Search Engines and Localization – How Are They Connected?
Have you ever noticed how when you use a search engine the results are given in your language? Or that you’ll see results for your location before anything else? Some websites are even localized to your area, showing results in your currency. Localization is a growing trend that aims to bring internet users content that’s relevant to them. But how does your browser know what’s relevant to you? How do they know what’s in your area, or what language you prefer?
In this article, we take a look at what localization is and just how it works. We’ll also mention ways that you can trick browsers into thinking you’re from another location entirely by using location-specific proxies, such as the UK proxy service. Tools like this can make it look like you’re accessing the internet from within the country even if you’re halfway across the world.
How Do Search Engines Localize Data?
Localization is the process of adapting content to a specific audience. This could mean translating content, adhering to cultural norms for the audience, changing the currency to a specific audience, and even adapting images and videos to appeal to the cultural norms of the audience. Search engines are placing a higher value on localized content to ensure they provide internet users with results that are most relevant to them.
This is why when you search you’ll likely get results in your own language, the currency of your country, and even from businesses located near you. But how do search engines know what to show you? The answer is that most of this is linked directly to your IP address.
What Is an IP Address?
An IP address or Internet Protocol address is a unique identifier that’s assigned to your network. It’s similar to a street address, but for using the internet. IP addresses consist of a string of numbers, and they’re assigned by your ISP.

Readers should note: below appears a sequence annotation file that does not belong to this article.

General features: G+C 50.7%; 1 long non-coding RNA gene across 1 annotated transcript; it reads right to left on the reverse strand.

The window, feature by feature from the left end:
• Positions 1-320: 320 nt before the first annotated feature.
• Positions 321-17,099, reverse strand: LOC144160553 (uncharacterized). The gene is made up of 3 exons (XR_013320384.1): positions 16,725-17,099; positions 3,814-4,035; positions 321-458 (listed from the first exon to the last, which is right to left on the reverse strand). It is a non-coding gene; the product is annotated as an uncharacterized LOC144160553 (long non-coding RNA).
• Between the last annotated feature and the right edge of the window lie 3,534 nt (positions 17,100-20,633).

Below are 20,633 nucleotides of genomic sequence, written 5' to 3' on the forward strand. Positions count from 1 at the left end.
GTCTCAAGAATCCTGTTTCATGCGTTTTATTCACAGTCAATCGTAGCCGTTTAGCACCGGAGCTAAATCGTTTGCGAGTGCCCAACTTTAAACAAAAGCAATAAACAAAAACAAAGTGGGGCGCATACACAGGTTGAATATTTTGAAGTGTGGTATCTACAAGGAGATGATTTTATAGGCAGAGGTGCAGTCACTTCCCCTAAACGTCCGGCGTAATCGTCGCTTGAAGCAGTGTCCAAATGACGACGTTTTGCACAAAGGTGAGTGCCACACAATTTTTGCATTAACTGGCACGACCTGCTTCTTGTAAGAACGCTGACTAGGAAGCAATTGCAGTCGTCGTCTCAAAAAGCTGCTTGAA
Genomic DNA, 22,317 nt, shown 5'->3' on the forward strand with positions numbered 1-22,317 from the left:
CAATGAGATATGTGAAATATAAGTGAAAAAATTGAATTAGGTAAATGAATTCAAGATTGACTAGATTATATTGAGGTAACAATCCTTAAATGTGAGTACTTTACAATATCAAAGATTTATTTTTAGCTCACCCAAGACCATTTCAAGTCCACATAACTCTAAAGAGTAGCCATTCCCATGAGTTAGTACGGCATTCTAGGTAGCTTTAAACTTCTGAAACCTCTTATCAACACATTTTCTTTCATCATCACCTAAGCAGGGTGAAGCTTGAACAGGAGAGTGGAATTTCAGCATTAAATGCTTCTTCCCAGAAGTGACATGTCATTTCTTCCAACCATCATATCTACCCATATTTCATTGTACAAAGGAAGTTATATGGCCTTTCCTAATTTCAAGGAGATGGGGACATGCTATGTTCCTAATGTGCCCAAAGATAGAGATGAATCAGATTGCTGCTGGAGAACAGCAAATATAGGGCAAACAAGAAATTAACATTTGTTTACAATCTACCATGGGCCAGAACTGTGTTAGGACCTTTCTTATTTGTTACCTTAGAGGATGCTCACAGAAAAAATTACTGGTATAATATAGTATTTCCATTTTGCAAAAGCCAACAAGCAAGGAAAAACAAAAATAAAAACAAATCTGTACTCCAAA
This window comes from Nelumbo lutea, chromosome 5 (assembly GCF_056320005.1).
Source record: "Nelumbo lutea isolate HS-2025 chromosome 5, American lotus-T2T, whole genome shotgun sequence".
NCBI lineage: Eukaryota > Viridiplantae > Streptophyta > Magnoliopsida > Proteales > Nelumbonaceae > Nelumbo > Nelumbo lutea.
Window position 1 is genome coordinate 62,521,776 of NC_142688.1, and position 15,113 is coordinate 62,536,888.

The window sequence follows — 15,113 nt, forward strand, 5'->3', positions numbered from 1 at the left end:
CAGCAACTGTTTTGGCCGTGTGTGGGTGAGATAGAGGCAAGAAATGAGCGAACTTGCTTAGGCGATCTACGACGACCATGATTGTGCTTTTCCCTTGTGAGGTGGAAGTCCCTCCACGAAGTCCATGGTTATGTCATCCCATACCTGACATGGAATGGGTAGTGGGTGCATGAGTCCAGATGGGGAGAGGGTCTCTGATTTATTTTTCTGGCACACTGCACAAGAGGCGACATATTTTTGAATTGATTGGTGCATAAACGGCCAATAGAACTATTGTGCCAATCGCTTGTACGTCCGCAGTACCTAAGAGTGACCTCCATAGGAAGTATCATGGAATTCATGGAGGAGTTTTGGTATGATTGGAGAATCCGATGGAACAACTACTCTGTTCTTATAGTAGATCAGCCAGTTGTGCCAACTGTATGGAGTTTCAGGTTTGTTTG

There’s a specific way that IP’s get assigned and they’re never just random. IP’s are mathematically produced and assigned by the Internet Assigned Numbers Authority (IANA). These IP’s are then assigned country by country, town by town, and finally to the local internet service providers. When you sign up with a service provider they provide you with an IP from their list based on your location.
What Role Does Your IP Address Play in How the Internet Works
Your IP plays a major role in how you use the internet. For one thing, your IP is essential in facilitating communication between your device and the internet. Nobody can use the internet without an IP address. Even if you use tools like VPN or a UK proxy service to obscure or hide your IP, the IP is still required to facilitate communication and is often just replaced with a different one.
Your IP address is used to connect to the internet and facilitate communication between your device and the website or platforms you’re trying to access. Whenever you make a request, the browser, website, or online platform can see your IP address, along with any other information contained within it.
How Does Your IP Address Affect What You See Online?
Your IP address contains quite a bit of your information, which websites and search engines use to improve your browsing experience and deliver personalized results. One of the details contained within your IP is your location. Due to the way IP’s are assigned, it’s easy for search engines to determine your location based on your IP. This means they’ll try to provide you with results relevant to your location before anything else.
Based on your location, search engines can also determine your language. Then they’ll try to give you results in your language first, before showing results in other languages. The exact same thing goes for currencies.
Furthermore, search engines keep a copy of all your searches and which results you interact with. This information is all linked to your IP address. This makes it possible for the search engine to get an understanding of your preferences and browsing habits so they can deliver better results. Have you ever noticed that when you use a different device such as computers at the library or an internet cafe, suddenly you get different search results than you do at home? This is why.
The same thing happens when you suddenly start using a UK proxy service for example, to protect your online anonymity. The proxy hides your real IP and provides a different one within the UK. As such, you’re more likely to see more results for the local country. This is also how you can access geo-restricted content because the browsers believe you’re located within the country.
Localization is another evolution in how we use the internet. It’s meant to give users better search results that are more relevant to them. What you see on the internet and how your results are localized, is directly linked to your IP address. While it’s possible to obscure your IP, you can’t remove it completely and still use the internet.